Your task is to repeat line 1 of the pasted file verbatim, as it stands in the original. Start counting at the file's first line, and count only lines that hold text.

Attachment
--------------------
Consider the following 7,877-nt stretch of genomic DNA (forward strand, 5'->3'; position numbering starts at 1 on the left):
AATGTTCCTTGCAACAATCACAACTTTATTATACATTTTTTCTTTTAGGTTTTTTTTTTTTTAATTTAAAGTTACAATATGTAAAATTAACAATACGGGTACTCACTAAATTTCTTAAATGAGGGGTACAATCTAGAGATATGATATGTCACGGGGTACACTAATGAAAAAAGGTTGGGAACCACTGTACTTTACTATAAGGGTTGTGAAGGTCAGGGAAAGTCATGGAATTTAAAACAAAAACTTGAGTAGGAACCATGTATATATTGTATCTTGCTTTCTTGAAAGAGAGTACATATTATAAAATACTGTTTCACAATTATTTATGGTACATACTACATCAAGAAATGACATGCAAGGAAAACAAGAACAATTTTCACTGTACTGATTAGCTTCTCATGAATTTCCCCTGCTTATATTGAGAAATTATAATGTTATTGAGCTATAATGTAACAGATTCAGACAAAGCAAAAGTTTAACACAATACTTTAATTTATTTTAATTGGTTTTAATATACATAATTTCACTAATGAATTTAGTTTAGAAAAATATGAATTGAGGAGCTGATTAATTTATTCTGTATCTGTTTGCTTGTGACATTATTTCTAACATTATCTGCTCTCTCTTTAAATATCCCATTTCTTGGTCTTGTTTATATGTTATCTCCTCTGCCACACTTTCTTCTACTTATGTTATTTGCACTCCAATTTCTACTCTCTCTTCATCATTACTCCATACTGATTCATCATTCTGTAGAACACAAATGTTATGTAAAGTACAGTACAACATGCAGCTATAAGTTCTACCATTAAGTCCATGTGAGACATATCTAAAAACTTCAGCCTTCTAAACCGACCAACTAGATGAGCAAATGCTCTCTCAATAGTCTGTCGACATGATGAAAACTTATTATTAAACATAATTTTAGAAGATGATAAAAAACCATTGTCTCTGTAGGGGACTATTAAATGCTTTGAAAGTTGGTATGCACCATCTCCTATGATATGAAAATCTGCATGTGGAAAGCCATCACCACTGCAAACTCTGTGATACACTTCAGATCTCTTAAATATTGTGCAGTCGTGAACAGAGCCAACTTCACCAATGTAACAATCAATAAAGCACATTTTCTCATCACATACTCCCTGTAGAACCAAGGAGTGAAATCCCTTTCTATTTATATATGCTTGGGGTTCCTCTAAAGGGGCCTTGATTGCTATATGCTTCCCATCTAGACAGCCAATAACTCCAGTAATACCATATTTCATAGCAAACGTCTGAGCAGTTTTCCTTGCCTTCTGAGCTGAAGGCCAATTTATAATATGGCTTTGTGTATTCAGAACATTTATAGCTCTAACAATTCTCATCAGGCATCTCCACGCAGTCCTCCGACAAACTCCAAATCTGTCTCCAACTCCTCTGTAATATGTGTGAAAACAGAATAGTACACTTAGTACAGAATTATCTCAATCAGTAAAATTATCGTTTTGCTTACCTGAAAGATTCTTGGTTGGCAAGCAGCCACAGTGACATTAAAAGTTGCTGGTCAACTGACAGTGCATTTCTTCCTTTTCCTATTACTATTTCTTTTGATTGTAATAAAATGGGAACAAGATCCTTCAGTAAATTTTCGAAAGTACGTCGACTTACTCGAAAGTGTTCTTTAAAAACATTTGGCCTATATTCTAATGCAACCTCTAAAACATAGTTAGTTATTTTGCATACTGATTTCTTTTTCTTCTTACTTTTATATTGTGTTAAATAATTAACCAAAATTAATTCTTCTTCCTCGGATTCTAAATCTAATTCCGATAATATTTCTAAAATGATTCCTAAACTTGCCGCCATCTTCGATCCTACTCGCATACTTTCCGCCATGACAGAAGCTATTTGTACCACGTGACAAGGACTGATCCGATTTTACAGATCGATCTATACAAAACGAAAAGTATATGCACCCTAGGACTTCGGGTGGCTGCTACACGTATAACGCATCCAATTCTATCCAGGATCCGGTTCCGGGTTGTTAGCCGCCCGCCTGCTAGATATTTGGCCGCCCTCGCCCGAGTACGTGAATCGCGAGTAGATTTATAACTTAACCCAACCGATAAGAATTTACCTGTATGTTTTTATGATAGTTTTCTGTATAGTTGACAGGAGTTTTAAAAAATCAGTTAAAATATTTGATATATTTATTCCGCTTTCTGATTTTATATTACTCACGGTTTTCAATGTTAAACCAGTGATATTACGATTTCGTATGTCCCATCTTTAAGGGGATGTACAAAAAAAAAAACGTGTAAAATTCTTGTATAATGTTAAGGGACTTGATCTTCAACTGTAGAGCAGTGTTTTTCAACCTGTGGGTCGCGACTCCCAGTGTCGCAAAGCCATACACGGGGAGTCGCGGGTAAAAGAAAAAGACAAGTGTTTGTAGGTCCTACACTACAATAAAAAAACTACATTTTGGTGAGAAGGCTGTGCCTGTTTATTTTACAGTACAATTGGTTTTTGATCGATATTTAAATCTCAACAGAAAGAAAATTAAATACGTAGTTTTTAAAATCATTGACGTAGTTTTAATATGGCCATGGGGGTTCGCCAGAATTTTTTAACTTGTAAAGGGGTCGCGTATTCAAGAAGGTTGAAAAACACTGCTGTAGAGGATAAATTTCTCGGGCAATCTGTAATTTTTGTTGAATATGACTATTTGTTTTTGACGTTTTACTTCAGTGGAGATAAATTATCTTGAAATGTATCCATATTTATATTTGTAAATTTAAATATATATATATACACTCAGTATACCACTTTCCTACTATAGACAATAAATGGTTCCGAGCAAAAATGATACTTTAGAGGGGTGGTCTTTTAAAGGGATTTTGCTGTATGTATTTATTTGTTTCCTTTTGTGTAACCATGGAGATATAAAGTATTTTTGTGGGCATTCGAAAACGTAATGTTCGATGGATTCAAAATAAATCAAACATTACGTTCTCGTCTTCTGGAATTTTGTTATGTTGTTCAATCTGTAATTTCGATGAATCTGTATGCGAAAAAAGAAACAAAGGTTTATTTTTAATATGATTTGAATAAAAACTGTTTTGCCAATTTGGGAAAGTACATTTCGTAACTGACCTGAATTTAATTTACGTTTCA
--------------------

Consider the following 7,877-nt stretch of genomic DNA (forward strand, 5'->3'; position numbering starts at 1 on the left):